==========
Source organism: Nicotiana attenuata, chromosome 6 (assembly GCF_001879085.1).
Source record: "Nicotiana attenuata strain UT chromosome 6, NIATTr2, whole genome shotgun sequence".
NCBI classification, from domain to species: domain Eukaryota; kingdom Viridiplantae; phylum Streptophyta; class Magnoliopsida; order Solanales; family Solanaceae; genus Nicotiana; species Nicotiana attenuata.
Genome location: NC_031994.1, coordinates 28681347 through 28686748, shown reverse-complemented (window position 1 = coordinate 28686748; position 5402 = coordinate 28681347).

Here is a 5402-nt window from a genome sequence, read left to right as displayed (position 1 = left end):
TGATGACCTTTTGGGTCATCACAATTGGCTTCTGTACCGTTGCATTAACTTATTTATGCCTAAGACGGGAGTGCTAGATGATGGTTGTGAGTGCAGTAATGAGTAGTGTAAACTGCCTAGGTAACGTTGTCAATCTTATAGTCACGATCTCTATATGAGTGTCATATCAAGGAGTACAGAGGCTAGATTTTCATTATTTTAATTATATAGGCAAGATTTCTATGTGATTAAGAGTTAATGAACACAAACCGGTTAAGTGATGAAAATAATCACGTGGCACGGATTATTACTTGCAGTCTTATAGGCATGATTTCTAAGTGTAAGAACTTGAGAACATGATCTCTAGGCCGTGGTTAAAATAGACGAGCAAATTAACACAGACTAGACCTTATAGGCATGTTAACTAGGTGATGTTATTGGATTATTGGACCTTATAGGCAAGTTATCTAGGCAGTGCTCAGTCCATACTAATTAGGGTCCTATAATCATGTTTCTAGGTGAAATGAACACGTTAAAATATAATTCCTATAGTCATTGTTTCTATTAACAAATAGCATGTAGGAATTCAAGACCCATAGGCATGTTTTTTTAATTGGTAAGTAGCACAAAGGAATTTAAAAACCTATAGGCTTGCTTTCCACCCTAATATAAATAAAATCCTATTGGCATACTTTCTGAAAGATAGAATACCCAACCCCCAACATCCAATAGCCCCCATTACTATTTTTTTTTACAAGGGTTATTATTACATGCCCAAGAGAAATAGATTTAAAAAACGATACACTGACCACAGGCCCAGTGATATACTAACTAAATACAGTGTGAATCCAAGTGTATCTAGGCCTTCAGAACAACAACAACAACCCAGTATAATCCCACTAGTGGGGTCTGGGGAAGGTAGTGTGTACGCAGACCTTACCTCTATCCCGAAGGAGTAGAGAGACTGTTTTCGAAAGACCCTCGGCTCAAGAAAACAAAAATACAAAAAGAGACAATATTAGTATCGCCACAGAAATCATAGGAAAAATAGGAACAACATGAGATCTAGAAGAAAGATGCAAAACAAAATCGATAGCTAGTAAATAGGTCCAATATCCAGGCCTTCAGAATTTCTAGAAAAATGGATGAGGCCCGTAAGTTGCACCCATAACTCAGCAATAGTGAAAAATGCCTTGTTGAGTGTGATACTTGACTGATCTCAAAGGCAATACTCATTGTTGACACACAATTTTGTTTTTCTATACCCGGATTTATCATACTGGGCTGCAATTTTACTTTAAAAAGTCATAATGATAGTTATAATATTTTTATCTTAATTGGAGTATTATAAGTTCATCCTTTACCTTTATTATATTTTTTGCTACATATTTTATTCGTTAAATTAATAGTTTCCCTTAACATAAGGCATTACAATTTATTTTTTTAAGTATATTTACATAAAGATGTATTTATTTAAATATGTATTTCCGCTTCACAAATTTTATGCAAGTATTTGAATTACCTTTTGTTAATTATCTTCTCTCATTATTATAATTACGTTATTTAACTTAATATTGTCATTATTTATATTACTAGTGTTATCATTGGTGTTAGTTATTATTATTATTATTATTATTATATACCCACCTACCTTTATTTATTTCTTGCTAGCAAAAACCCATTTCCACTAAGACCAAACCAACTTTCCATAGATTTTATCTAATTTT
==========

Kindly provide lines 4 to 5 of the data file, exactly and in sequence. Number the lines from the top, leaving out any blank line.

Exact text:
Genome location: NC_031994.1, coordinates 28681347 through 28686748, shown reverse-complemented (window position 1 = coordinate 28686748; position 5402 = coordinate 28681347).

Here is a 5402-nt window from a genome sequence, read left to right as displayed (position 1 = left end):